How to get debt help for free

THERE are lots of groups who can help you with your problem debts.

  • Citizens Advice – 0808 800 9060
  • StepChange – 0800 138 1111
  • National Debtline – 0808 808 4000
  • Debt Advice Foundation – 0800 043 4050

You can also find information about Debt Management Plans (DMP) and Individual Voluntary Arrangements (IVA) on the Money Advice Service website and on the Government's Gov.uk site.

Speak to one of these organisations – don't be tempted to use a claims management firm that will claim it can write-off lots of your debts in return for a large up-front fee.

To get a DRO you'll need to apply through a DRO adviser who makes the application to the Insolvency Service.

A specialist DRO adviser, also called an approved intermediary, can be found through Citizens Advice.

They will help you check if you're eligible and apply and you need to be totally honest with them about your situation.

An official receiver at the Insolvency Service will consider your application. You'll have to paya £90 fee.

Your application can either be accepted, deferred until there's more information, or refused.

You can be refused if you're not eligible or because information is false.

If you're asked for more information you'll need to co-operate with the official receiver.

If you're turned down you'll be told why and you can challenge the decision.

If you're accepted, you won't have to make payments on the debts and the creditors won't be able to take any action against you, with two exceptions: landlords if you're in rent arrears and bailiffs who've taken your belongings.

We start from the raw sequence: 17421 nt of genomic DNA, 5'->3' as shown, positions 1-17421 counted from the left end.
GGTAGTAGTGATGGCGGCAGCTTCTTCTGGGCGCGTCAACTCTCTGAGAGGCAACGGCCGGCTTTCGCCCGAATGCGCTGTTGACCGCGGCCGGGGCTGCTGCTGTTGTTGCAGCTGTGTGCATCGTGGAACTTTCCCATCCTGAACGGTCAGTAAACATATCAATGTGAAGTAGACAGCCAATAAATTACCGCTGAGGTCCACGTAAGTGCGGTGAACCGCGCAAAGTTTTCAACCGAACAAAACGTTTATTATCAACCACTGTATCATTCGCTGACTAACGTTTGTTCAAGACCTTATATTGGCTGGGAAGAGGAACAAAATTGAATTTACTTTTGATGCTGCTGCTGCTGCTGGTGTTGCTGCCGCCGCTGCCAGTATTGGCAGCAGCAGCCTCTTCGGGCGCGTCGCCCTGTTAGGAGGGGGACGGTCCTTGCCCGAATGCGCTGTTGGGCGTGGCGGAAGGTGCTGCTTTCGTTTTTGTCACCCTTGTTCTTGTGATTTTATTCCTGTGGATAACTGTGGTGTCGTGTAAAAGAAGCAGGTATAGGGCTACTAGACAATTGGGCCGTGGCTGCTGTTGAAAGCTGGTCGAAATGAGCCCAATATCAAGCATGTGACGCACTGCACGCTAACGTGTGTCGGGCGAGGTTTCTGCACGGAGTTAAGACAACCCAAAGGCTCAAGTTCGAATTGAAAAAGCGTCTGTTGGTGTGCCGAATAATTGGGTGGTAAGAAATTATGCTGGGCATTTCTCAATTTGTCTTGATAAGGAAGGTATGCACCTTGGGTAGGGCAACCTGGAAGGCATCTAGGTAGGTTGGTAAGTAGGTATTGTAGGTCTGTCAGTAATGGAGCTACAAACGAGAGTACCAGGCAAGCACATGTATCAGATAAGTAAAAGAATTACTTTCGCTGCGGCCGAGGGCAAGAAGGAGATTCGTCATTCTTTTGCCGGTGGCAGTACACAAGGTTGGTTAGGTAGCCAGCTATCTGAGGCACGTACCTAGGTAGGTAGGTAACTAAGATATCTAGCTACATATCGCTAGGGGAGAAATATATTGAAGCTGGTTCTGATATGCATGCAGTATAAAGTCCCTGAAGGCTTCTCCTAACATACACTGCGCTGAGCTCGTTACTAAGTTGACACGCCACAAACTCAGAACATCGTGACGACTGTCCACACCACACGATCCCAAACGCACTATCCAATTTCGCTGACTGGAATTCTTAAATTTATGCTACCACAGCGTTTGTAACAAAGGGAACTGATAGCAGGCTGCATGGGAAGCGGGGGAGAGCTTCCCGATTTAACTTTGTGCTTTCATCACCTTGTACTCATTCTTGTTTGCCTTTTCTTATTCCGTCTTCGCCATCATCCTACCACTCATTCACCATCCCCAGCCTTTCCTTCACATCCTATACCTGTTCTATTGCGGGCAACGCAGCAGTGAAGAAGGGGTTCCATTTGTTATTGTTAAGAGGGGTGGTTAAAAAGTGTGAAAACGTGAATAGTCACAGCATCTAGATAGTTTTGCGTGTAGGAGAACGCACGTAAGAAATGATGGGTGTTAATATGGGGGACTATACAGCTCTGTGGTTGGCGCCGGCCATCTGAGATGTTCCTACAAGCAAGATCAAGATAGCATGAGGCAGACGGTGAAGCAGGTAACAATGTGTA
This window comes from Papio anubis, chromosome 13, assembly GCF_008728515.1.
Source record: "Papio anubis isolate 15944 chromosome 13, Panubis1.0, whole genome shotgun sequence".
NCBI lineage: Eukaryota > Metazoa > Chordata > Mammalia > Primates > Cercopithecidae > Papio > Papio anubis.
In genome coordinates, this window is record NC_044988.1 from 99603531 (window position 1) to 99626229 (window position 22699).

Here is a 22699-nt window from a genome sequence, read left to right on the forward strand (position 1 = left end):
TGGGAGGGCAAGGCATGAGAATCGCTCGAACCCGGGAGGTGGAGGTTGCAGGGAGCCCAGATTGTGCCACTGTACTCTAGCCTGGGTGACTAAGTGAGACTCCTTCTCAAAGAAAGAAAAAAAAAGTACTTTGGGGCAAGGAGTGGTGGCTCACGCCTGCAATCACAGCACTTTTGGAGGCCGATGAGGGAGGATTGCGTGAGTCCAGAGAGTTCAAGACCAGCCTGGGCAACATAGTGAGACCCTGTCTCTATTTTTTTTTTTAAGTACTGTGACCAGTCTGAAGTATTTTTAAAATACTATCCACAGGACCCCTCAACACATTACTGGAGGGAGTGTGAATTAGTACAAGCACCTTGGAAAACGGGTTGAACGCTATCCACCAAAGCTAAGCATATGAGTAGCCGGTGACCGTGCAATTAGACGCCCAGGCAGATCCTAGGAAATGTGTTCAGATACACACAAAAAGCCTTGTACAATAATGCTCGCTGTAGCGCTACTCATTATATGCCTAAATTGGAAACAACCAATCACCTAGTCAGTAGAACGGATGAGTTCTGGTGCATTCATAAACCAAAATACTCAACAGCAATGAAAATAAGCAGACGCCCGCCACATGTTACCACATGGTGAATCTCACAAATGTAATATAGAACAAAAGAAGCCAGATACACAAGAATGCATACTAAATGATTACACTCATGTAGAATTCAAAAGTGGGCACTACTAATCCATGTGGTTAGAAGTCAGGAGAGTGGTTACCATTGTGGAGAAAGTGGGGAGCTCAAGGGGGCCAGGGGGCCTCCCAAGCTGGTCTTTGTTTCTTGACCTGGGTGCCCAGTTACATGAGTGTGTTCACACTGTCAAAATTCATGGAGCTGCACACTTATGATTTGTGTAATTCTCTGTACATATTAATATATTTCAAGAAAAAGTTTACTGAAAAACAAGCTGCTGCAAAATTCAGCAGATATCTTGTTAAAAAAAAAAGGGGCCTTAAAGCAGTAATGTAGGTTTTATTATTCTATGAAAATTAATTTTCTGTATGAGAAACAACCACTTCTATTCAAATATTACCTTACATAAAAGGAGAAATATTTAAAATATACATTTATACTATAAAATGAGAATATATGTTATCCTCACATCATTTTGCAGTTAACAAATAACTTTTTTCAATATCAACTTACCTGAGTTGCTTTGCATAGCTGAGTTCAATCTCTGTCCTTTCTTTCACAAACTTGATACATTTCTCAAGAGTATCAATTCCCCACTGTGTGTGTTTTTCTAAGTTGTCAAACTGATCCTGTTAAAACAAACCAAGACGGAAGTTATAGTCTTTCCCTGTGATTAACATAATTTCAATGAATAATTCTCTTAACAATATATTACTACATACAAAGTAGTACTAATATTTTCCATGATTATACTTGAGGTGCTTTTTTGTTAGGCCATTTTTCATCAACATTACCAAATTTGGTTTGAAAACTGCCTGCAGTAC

You'll need to keep paying your normal expenses like rent and bills, and any debts that are not part of the DRO, and you won't be able to add new debts to it after.

If your circumstances change during the DRO period you'll have to let them know.

A DRO isnot your only option for tackling debt and you should seek advice to understand your options and what might be best for you.

You can go for a debt management plan (DMP) which is an informal agreement with creditors to make payments more manageable and there are debt consolidation loans.

An individual voluntary arrangement or bankruptcy are more serious, lasting longer and with potentially a bugger affect on your finances.

Meanwhile, millions struggling with problem debts can get a 60-day "breathing space" against prosecution and bailiffs thanks toa new scheme.

A quarter of young people using Buy Now Pay Later can’t afford food, rent or bills, Citizens Advice says.